NEW YORK (WABC) -- In the last week, the number of people shot in New York City was up roughly 206% compared to last year, according to the New York City Police Department.
The reported increase in violence marked the fifth straight week in which more people were shot this year than the year before.
Monday the New York City Police Department announced a significant increase in the number of people shot over the last week compared to the same time period.
According to police, on July 5 alone, 48 people were shot, a 586% increase over July 5 last year.
Other major cities around the country such as Chicago, Milwaukee, Philadelphia and Los Angeles, are also reporting increases in gun violence and crime analysts say there are multiple reasons why.
"The first thing is its summer time. We traditionally see about a 30% increase in shootings in June, July and August," said Christopher Herrmann, a crime analyst and professor at John Jay College of Criminal Justice. "The second thing is the COVID-19 shutdown. The shutdown is ending and we are seeing more people out on the street, and then the third thing is there is a lot of anti-police protesting and rhetoric."
Herrmann said it's important to recognize these shootings aren't random.
"They are targeted," Herrman said. "You should think of it in the context of people want to settle scores and now that everyone is reopening these shooters and these targets interact with one another."
In mid-June, NYPD Chief of Detective Rodney Harrison expressed a similar view, indicating a large portion of the shootings were tied to gang violence.
"A lot of these crews are beefing with one another and it's resulting in gang violence," Harrison said.
During a press conference Monday, NYPD Chief of Department Terence Monahan also described early jail releases and bail reform as contributing factors to the violence.
Defense Attorney and bail reformer supporter Steven Epstein of Barket, Epstein, Kearon, Aldea & LoTurco, LLP, pushed back on Monahan's assertion that bail reform is contributing to the increase in shootings.
"I think its offensive, and it's racially based coded language," Epstein said. "Bail reform has nothing to do with the people who get arrested and charged with those types of serious offenses such as homicide. Those people would still be subject to remand or significant cash bail. Bail reform has to do with misdemeanor and non-violent offenses."
Mayor Bill de Blasio also pointed to a court system that he said isn't working during his Monday press conference.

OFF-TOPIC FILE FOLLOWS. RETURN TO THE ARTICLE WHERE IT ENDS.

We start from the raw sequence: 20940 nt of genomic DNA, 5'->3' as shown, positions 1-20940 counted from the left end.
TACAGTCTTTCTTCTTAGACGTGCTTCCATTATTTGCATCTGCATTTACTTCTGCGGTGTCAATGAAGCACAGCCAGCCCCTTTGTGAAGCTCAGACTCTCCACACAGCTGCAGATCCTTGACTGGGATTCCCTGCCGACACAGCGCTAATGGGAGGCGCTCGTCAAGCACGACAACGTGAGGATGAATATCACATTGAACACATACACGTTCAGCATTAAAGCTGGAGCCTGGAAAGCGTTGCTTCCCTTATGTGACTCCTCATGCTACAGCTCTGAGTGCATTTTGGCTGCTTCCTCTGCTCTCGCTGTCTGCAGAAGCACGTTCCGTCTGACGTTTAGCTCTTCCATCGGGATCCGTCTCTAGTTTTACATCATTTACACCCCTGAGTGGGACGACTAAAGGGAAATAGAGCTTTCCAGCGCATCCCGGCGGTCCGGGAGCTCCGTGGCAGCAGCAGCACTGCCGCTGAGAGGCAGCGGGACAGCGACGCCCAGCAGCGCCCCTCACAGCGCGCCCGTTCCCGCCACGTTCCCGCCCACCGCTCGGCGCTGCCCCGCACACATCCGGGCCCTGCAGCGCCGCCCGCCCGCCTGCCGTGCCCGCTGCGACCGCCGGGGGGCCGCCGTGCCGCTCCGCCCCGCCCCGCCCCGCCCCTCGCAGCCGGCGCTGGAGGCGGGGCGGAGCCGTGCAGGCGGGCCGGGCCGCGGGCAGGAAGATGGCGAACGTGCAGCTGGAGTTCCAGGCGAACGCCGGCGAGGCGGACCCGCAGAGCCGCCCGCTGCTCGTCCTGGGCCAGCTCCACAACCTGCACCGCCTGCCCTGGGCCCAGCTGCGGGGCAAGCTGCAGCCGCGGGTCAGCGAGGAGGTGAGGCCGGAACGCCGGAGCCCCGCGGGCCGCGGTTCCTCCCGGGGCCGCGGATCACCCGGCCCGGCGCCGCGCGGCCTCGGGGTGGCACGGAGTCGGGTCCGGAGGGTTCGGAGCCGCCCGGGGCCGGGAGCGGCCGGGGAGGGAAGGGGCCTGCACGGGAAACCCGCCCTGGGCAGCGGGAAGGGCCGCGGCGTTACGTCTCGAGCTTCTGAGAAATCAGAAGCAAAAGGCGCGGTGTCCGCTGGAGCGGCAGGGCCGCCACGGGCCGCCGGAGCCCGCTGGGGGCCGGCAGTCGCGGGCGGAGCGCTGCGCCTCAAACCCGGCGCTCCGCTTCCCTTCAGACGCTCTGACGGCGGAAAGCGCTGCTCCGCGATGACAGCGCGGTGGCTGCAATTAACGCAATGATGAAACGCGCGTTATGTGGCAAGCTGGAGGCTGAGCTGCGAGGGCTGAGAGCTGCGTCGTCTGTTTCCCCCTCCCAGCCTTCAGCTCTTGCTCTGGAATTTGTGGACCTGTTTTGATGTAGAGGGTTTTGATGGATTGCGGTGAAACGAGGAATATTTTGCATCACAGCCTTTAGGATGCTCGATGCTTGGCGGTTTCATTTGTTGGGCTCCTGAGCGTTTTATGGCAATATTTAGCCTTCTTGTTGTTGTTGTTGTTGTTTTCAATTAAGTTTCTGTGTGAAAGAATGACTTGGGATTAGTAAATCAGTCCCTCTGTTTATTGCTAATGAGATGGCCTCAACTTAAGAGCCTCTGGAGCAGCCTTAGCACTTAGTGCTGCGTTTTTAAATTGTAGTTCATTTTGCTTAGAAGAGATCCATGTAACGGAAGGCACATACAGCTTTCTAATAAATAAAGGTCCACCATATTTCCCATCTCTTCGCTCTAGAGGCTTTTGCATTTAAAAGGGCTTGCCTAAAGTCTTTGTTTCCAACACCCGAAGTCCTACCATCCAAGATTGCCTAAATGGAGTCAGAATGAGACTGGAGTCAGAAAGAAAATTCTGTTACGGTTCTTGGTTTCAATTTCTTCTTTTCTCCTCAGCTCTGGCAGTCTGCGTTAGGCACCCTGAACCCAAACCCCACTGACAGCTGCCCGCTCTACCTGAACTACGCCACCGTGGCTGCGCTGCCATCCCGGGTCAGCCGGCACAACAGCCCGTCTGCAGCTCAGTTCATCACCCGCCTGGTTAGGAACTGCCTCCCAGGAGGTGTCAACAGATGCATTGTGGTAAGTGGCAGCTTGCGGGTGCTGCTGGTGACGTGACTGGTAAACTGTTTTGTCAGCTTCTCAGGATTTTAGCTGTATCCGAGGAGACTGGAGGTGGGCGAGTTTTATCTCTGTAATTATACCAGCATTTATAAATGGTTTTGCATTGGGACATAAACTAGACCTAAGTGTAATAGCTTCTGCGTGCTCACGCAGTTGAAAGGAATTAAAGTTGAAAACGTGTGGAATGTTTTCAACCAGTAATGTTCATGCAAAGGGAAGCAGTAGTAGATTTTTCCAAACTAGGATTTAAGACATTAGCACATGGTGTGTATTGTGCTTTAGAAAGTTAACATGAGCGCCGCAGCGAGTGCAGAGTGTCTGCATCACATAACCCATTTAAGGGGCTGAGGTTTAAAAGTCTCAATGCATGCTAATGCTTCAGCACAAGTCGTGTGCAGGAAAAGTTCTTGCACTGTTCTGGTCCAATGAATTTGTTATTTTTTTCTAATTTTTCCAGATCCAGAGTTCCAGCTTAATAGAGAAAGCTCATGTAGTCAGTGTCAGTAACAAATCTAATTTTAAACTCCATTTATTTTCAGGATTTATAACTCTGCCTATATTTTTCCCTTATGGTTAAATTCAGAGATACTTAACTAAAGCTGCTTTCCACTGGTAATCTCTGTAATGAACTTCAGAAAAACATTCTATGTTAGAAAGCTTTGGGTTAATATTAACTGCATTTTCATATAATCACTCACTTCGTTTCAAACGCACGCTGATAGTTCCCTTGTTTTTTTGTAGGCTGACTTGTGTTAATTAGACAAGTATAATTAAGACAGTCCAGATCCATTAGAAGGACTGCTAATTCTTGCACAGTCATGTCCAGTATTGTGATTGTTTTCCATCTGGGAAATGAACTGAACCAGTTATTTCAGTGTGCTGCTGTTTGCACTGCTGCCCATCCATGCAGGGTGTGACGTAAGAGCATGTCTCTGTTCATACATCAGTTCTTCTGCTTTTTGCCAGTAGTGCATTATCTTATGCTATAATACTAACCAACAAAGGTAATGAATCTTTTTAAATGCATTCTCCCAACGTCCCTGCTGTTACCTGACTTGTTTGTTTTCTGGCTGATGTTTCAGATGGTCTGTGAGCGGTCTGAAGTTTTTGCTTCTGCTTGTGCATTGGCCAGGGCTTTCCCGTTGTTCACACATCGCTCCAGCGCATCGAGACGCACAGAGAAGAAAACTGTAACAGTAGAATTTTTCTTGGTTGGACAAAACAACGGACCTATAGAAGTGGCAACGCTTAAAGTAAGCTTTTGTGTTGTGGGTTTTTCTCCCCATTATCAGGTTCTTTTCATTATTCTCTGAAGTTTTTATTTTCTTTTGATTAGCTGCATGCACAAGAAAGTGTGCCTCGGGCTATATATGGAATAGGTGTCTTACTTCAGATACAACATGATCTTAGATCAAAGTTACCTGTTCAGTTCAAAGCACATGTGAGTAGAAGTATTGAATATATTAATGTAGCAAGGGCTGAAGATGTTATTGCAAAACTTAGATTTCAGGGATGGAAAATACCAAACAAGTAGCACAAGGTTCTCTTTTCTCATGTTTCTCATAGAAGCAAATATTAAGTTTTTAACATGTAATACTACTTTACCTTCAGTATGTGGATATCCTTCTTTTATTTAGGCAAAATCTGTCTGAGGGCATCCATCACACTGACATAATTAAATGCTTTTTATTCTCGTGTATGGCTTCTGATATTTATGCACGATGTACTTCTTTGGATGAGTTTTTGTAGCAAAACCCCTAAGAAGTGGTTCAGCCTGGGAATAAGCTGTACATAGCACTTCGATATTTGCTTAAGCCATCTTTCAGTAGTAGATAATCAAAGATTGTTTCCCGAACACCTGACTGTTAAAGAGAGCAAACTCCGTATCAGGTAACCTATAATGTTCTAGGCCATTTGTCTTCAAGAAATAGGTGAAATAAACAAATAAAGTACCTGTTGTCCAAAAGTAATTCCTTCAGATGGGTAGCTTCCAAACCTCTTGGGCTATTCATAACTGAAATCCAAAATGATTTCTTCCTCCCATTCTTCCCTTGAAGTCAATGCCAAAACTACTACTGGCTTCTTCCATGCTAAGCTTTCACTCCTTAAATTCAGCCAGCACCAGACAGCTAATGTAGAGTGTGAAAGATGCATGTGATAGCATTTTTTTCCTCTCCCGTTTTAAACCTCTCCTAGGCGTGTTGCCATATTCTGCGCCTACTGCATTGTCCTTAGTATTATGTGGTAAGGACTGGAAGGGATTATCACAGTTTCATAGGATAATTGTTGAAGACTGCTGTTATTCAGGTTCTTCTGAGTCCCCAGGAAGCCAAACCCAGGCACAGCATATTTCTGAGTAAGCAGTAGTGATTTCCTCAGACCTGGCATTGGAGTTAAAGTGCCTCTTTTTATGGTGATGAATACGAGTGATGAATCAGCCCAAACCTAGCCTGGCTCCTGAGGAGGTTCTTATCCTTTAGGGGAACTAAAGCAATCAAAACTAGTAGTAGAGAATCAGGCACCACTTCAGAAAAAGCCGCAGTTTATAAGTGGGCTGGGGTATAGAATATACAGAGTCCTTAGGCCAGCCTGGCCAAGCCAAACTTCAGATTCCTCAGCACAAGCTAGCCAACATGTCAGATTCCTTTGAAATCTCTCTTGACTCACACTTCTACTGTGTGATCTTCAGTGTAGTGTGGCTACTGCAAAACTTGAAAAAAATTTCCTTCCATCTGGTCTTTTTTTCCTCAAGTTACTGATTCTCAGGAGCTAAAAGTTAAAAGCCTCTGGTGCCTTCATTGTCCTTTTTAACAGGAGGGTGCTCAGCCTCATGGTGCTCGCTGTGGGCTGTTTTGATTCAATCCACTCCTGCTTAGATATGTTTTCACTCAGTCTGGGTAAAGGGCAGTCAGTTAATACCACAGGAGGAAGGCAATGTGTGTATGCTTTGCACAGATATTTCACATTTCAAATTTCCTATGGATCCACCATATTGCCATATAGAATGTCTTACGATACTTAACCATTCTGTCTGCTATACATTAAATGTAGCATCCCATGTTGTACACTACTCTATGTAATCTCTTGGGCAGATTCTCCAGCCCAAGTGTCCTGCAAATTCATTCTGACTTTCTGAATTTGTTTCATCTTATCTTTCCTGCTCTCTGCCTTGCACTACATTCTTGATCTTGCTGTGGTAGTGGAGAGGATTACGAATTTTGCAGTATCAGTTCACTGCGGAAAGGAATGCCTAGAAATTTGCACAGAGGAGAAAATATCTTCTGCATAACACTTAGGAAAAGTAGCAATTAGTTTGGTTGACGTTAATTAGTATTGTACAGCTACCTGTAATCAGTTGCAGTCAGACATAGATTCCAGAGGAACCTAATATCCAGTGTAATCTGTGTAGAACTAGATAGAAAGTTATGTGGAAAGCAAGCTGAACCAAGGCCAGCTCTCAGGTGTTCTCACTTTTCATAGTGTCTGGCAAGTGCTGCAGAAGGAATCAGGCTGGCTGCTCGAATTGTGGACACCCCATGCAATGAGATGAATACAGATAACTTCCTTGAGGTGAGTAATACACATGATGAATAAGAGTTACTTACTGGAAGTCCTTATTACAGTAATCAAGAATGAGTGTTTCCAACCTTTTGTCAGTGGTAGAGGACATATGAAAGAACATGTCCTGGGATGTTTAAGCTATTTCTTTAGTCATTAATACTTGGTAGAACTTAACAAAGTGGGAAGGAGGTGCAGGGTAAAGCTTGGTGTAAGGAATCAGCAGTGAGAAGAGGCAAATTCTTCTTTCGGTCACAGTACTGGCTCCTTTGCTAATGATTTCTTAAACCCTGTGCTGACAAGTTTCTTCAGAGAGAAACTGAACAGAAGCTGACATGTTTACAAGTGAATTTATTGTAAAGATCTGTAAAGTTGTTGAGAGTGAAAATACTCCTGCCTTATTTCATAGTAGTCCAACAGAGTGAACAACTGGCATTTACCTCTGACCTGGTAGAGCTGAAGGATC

A spokesperson for the New York Court Administration pushed back.
"New York City Criminal Court has continually functioned, albeit virtually, throughout this pandemic. Arraignments and preliminary hearings have been conducted on an ongoing basis. Every incarcerated defendant has had a preliminary hearing or had an extension granted," wrote Courts spokesperson Lucian Chalfen. "Defendants not in jail, out on their own recognizance, will have court dates scheduled for them to appear in person as we continue to resume in-person operations in New York City Courthouses. Should they fail to appear, a warrant can be issued."
However, Epstein, who has had several cases postponed, disagreed with the courts. He said jury trials in particular have been on hold and the city is continuing to amass a larger and larger backlog of cases.
"In essence, most things are delayed and held up, the cases that did exist are going to continue to back up the system and now that people are out new cases are going to build so we are going to see a complete overloading of the criminal justice system.
Epstein said the state as a whole needs to move toward a more active criminal justice system faster than it currently is and work to find a solution to the issue of jury trials during the ongoing pandemic.
Herrmann also indicated the increase in shootings has followed an uptick in gun sales this year.
The 7 On Your Side Investigates data team has been tracking FBI background checks for gun sales over the past five months in New York State.
We found background checks between February and June were up about 36% compared to last year.
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